5. All calories are EQUAL. Sure, realistically, all calories have the same amount of energy. One dietary calorie contains 4,184 joules of energy. In that respect, a calorie is a calorie. However, the quality of calories found in nutritionally dense foods, like a chicken breast, fruits, and vegetables, do not match up with the calories found in a potato chip bag. Peters, a dietitian for over 20 years, noted that the calories in the potato chip bag may equal one chicken breast, but it is not giving you the same nutrients. She said, “You’re getting a lot of fat and salt without nutrients in a potato chip bag.”
  6. More protein is always BETTER. The amount of protein you need to keep your body functioning properly depends on certain factors: age, size, gender, and activity level. According to the USDA, the average person requires about 0.8 grams of protein per every kilogram of body weight. For example, a 130-pound person (60 kg) would only need 48 grams of protein per day. However, if you’re an endurance athlete, you will need 1.6 grams of protein per kilogram of bodyweight in order to maintain muscle mass and performance. Or, if you’re a weightlifter and your goal is to preserve and add muscle mass, then you will need two grams of protein per kilogram of body weight. For a 130-pound person, that means 120 grams of protein per day. So, if you break it down, the body can only use about 25 to 30 grams of protein at one time for muscle growth and repair. Inevitably, the extra protein that your body doesn’t utilize for its primary purpose basically gets broken down like a carb and can be either used for energy or stored as fat. Therefore, more protein doesn’t automatically equal more muscle.
     
  7. Don’t eat before a workout to burn more fat. Should you eat before a workout? This question raises debate, but it has been recently tested in the British Journal of Nutrition (August 2013). In this study, 12 active, healthy males were followed to compare total energy expenditure and amounts of fat and carbohydrate burned before, during, and after exercise. The results demonstrated that fasting before exercise gave a 15 percent greater rate of fat-burning during exercise compared to eating breakfast. However, eating breakfast led to a 20 percent greater total exercise energy expenditure compared to fasting. Conclusively, energy and fat-burning were greater with breakfast consumption.
     
  8. Grapefruit will speed up your metabolism. We’ve all heard of the grapefruit diet, which can be touted as the “secret ingredient” for quick weight loss. However, in a recent comparative study, found in the Critical Reviews in Food Science and Nutrition (February 2017), there was no significant change in body weight utilizing grapefruit vs. placebo. Unfortunately, there is no magic bullet to weight loss. The only way to speed up your metabolism beyond dispute is to exercise and build muscle.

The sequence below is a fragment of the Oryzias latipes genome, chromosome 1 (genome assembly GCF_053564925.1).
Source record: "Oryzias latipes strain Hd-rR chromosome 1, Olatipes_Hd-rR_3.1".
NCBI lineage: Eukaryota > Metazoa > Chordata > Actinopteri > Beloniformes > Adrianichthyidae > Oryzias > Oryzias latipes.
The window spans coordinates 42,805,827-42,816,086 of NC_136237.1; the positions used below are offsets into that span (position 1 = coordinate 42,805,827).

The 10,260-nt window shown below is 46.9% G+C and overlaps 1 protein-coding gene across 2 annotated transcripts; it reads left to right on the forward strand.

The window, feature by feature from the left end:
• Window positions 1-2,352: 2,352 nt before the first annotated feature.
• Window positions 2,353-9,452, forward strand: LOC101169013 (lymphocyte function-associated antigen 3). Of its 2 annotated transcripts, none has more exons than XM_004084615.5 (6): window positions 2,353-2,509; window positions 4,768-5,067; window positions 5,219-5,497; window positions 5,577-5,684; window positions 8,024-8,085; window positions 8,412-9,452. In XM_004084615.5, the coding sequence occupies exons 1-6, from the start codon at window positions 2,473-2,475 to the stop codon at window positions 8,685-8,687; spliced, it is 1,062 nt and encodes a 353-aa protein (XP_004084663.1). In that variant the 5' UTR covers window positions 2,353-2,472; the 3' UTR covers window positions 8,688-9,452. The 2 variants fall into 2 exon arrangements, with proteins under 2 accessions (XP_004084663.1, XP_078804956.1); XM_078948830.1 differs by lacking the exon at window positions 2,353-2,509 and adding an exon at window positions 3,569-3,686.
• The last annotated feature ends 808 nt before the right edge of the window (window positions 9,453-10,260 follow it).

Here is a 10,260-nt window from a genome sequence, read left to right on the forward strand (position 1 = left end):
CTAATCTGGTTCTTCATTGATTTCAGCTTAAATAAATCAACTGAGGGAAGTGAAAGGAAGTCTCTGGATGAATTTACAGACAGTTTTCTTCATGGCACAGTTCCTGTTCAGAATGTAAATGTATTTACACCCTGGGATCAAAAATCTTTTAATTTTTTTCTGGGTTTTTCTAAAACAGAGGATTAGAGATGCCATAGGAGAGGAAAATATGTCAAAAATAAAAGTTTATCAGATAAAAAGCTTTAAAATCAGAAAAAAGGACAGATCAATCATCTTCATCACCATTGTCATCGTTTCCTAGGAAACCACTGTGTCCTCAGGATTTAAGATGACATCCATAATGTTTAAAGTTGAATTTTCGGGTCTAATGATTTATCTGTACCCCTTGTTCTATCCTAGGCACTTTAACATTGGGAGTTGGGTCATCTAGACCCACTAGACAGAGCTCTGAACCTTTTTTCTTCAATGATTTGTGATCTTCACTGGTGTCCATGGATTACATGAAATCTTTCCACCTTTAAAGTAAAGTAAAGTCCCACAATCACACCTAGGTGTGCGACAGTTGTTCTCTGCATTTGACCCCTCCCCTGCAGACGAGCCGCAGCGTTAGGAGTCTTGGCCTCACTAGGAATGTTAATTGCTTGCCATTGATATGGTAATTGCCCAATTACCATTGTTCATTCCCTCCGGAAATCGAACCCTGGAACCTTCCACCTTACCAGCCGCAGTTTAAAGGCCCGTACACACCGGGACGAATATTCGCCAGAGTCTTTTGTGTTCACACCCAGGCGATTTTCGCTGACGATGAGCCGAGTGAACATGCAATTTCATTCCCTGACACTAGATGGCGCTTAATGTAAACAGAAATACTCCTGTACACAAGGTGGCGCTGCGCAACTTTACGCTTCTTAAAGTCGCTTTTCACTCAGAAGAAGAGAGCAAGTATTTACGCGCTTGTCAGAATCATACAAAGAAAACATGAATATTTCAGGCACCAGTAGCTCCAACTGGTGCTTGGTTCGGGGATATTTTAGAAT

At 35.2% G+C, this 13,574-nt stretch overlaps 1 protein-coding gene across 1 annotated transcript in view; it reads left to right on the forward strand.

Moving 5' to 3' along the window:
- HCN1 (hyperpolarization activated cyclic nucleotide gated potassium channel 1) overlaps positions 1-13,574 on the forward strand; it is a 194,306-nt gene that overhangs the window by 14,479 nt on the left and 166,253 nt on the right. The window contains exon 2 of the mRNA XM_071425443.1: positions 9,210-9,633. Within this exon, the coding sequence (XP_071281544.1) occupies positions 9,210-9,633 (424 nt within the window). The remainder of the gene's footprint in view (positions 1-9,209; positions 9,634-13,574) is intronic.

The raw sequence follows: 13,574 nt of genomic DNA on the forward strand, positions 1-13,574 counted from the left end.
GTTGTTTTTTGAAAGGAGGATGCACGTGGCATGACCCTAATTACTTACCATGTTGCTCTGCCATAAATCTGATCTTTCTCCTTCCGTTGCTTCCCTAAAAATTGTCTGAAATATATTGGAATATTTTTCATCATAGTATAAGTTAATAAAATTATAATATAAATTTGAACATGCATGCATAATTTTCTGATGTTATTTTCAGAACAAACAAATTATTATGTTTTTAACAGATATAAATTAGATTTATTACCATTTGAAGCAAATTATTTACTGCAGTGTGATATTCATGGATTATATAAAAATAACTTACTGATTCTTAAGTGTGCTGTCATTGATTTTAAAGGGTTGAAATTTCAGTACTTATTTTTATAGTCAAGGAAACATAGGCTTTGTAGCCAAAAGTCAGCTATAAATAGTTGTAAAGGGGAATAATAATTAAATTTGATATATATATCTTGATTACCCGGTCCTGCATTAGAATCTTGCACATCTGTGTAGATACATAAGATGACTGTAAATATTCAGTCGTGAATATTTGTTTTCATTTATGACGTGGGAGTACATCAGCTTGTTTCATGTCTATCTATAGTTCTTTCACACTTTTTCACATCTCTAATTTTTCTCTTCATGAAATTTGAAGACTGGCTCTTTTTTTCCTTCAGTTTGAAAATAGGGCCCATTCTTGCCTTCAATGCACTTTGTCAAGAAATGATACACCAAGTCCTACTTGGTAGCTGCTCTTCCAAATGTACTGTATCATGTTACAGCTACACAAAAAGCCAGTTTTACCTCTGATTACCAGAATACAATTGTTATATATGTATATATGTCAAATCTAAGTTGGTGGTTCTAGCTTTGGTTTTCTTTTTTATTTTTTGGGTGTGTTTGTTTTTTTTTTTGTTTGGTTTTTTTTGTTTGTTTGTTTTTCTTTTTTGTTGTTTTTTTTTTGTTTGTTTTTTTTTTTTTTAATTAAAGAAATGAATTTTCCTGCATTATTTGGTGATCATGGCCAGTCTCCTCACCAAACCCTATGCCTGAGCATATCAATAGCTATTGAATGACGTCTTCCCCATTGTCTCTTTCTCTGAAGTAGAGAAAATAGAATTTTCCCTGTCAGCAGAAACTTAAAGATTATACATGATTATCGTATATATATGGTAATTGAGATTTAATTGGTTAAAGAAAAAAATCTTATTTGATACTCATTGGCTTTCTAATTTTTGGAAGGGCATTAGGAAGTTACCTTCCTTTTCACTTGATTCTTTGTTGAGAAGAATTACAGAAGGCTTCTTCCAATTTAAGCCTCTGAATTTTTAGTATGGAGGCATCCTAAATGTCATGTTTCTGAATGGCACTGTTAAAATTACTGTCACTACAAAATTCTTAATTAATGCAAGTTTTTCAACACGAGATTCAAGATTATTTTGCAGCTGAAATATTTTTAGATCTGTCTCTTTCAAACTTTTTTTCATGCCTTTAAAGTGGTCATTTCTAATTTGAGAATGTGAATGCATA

9. Rapid weight loss can be maintained. There are many diets that promise rapid weight loss, even 10 to 20 pounds in a week. This amount of weight loss is possible on extremely restrictive diets, but it can’t be maintained. The primary reason for such rapid weight loss on these types of diets is due to the reduction of water and lean tissue. So, when you get off this extreme diet and go back to eating normally, you’ll gain the weight back, with the risk of an additional 10 pounds. The most successful approach to weight loss and weight-loss maintenance is to make permanent lifestyle changes that include a healthful eating plan and ample physical activity.
     
  10. Picking the diet trend of the moment is your answer to quick and sustained weight loss. “Following trendy diet plans can cause cyclical weight fluctuations,” said Peters. “The anecdote is a healthy lifestyle, choosing nutritionally dense foods over foods with little nutritional value. Carefully choose your foods when you eat out. Also, limit your alcohol intake.” 

<em>Whole Grains of Truth:</em> 10 Common Diet Myths Debunked

Another important component for weight loss: Get moving! Increase your physical activity with an exercise program or do simple things like take the stairs, park farther from your destination, or walk to do your errands—all of which will increase your caloric expenditure. Additionally, Peters suggested getting up and moving during commercial breaks when watching television because even little things like that can add up. Next, surround yourself with support. Encouragement from friends and family is essential when you find yourself unmotivated. The best weight loss plan begins with you. As Venus Williams once said, “You have to believe in yourself when no one else does—that makes you a winner right there.”


Celeste Turner is a writer, blogger, and fitness guru who was born and raised in New Orleans. Please email comments, suggestions, or ideas for articles to ([email protected]) or check out her website at celestefit.com.